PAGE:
Restoration of the Historic District
Annapolis, city and capital of Maryland, seat of Anne Arundel County. Annapolis is located on the southern bank of the Severn River, near its mouth on Chesapeake Bay, in the central part of the state. A port of entry and a commercial and distribution center for the surrounding agricultural area, the city relies economically on government activity, the production of radar electronic equipment and underwater military devices, and communications research and development.
The United States Naval Academy (1845) and St. John's College (1784) are in Annapolis. A notable landmark in Annapolis is the State House (1772-1780), the oldest U.S. State Capitol in continuous legislative use. Here the Continental Congress met; General George Washington resigned from the Continental Army in 1783; the Treaty of Paris ending the American Revolution was ratified in 1784; and the Annapolis Convention of 1786 took place. Also of interest are the Old Treasury (1735), the oldest public building still standing in Maryland, and Saint Anne's Church (1858-1859), built on the site of an Anglican church of the 1690s.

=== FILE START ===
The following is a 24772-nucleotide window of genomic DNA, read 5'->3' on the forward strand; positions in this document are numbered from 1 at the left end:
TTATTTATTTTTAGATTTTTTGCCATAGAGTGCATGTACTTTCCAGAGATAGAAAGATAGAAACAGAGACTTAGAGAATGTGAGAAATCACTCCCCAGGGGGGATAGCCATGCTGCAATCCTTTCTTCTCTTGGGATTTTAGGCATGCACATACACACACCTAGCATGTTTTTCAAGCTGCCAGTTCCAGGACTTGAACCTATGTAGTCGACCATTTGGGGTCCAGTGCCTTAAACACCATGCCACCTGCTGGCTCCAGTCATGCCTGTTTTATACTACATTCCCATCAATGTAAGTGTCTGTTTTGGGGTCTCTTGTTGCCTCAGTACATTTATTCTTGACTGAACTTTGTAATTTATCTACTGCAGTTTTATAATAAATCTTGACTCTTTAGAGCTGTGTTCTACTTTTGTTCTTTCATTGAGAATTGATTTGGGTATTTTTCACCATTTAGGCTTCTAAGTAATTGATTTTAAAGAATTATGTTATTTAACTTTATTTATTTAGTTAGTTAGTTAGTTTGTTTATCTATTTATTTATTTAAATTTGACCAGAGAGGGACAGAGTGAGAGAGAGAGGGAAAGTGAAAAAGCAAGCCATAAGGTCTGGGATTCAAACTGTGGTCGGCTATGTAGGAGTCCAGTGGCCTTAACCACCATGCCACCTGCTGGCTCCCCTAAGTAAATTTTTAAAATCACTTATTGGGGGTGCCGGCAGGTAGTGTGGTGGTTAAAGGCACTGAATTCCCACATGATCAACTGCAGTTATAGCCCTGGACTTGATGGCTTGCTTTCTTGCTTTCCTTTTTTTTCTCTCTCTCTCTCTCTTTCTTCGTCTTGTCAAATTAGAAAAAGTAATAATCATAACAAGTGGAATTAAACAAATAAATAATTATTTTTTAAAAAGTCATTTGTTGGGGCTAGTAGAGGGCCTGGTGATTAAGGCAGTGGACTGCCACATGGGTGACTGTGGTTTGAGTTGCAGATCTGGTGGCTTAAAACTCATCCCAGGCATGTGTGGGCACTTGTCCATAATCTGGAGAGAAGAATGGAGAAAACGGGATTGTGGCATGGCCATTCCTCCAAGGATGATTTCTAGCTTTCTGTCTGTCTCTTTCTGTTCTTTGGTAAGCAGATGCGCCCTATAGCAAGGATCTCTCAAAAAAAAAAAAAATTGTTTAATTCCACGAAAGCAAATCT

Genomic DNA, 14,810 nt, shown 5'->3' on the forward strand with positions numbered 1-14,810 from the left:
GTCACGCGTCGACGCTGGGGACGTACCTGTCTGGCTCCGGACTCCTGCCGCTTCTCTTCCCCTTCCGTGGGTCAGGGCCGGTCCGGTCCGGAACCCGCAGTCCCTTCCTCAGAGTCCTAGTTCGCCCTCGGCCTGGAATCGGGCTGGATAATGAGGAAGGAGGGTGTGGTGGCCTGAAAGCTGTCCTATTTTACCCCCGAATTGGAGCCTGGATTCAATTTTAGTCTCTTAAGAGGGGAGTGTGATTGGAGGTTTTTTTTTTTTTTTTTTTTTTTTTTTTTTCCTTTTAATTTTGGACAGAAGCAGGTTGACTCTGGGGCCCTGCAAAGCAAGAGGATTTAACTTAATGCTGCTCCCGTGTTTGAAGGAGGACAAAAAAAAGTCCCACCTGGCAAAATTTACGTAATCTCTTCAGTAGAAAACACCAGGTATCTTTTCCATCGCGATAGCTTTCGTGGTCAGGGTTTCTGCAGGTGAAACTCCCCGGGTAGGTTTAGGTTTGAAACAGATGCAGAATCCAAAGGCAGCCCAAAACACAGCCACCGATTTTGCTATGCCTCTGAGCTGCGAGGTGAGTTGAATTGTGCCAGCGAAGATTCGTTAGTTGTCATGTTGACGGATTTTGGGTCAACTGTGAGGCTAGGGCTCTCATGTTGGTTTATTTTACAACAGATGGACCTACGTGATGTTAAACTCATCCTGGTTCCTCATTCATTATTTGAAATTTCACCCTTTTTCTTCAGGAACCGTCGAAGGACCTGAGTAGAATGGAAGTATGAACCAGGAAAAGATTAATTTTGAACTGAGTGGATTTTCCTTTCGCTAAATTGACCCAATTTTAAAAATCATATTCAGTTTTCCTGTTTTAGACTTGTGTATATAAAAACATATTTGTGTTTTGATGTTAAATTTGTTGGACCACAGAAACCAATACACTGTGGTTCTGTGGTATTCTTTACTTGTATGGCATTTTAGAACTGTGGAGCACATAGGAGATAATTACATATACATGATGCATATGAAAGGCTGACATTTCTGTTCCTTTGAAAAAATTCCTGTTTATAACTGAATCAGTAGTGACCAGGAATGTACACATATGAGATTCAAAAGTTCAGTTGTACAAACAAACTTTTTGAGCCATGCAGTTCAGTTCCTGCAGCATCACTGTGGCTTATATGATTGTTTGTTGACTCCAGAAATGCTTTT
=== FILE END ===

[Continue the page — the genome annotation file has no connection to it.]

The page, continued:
Originally settled by followers of Puritanism from Virginia in 1649 as the town
of Providence, it later became known as Town of Proctor's, Town at the Severn,
and Anne Arundel Town. In 1694 the community became the provincial capital of
Maryland and was renamed Annapolis in honor of Princess (later Queen) Anne of
England. From November 26, 1783 to June 3, 1784, Annapolis served as the capital
of the United States. Annapolis was incorporated as a city in 1796.
Text from Microsoft Encarta
beside the Old Oak
mansion in the historic district
yard building in the back grounds looking toward the Naval Academy
People and Places